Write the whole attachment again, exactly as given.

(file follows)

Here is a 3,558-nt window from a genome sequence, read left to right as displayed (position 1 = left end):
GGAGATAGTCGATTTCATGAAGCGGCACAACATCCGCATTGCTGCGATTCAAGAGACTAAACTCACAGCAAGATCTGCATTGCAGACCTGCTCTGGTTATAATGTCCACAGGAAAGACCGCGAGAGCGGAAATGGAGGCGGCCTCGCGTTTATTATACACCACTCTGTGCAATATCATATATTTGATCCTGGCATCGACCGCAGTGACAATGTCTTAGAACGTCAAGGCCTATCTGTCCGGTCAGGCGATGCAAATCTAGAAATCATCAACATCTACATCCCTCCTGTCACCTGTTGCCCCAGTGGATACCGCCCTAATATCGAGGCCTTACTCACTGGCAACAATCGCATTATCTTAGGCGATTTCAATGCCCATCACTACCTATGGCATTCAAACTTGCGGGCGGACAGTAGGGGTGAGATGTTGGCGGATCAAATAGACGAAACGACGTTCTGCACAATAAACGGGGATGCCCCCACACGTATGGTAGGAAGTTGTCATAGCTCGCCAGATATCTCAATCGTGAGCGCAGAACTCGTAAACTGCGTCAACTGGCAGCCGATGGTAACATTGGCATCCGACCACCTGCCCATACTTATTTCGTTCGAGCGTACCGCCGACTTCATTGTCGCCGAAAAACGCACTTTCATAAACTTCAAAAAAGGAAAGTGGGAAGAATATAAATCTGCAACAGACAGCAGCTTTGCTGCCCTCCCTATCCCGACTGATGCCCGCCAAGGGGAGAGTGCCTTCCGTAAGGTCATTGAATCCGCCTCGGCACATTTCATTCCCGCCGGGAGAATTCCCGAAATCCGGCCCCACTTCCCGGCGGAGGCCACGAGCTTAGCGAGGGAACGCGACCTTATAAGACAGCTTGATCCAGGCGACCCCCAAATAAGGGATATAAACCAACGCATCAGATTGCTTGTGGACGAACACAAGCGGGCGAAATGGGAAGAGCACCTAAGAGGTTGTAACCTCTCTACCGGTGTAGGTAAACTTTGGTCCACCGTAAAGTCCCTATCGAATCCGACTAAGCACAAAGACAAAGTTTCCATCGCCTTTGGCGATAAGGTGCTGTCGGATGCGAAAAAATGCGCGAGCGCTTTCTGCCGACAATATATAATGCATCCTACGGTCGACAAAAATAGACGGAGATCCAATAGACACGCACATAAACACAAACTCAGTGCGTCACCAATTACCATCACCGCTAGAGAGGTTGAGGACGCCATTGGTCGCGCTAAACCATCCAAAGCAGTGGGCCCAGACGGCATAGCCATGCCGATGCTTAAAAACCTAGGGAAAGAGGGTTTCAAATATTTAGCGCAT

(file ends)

Here is a 3,558-nt window from a genome sequence, read left to right as displayed (position 1 = left end):
GGAGATAGTCGATTTCATGAAGCGGCACAACATCCGCATTGCTGCGATTCAAGAGACTAAACTCACAGCAAGATCTGCATTGCAGACCTGCTCTGGTTATAATGTCCACAGGAAAGACCGCGAGAGCGGAAATGGAGGCGGCCTCGCGTTTATTATACACCACTCTGTGCAATATCATATATTTGATCCTGGCATCGACCGCAGTGACAATGTCTTAGAACGTCAAGGCCTATCTGTCCGGTCAGGCGATGCAAATCTAGAAATCATCAACATCTACATCCCTCCTGTCACCTGTTGCCCCAGTGGATACCGCCCTAATATCGAGGCCTTACTCACTGGCAACAATCGCATTATCTTAGGCGATTTCAATGCCCATCACTACCTATGGCATTCAAACTTGCGGGCGGACAGTAGGGGTGAGATGTTGGCGGATCAAATAGACGAAACGACGTTCTGCACAATAAACGGGGATGCCCCCACACGTATGGTAGGAAGTTGTCATAGCTCGCCAGATATCTCAATCGTGAGCGCAGAACTCGTAAACTGCGTCAACTGGCAGCCGATGGTAACATTGGCATCCGACCACCTGCCCATACTTATTTCGTTCGAGCGTACCGCCGACTTCATTGTCGCCGAAAAACGCACTTTCATAAACTTCAAAAAAGGAAAGTGGGAAGAATATAAATCTGCAACAGACAGCAGCTTTGCTGCCCTCCCTATCCCGACTGATGCCCGCCAAGGGGAGAGTGCCTTCCGTAAGGTCATTGAATCCGCCTCGGCACATTTCATTCCCGCCGGGAGAATTCCCGAAATCCGGCCCCACTTCCCGGCGGAGGCCACGAGCTTAGCGAGGGAACGCGACCTTATAAGACAGCTTGATCCAGGCGACCCCCAAATAAGGGATATAAACCAACGCATCAGATTGCTTGTGGACGAACACAAGCGGGCGAAATGGGAAGAGCACCTAAGAGGTTGTAACCTCTCTACCGGTGTAGGTAAACTTTGGTCCACCGTAAAGTCCCTATCGAATCCGACTAAGCACAAAGACAAAGTTTCCATCGCCTTTGGCGATAAGGTGCTGTCGGATGCGAAAAAATGCGCGAGCGCTTTCTGCCGACAATATATAATGCATCCTACGGTCGACAAAAATAGACGGAGATCCAATAGACACGCACATAAACACAAACTCAGTGCGTCACCAATTACCATCACCGCTAGAGAGGTTGAGGACGCCATTGGTCGCGCTAAACCATCCAAAGCAGTGGGCCCAGACGGCATAGCCATGCCGATGCTTAAAAACCTAGGGAAAGAGGGTTTCAAATATTTAGCGCAT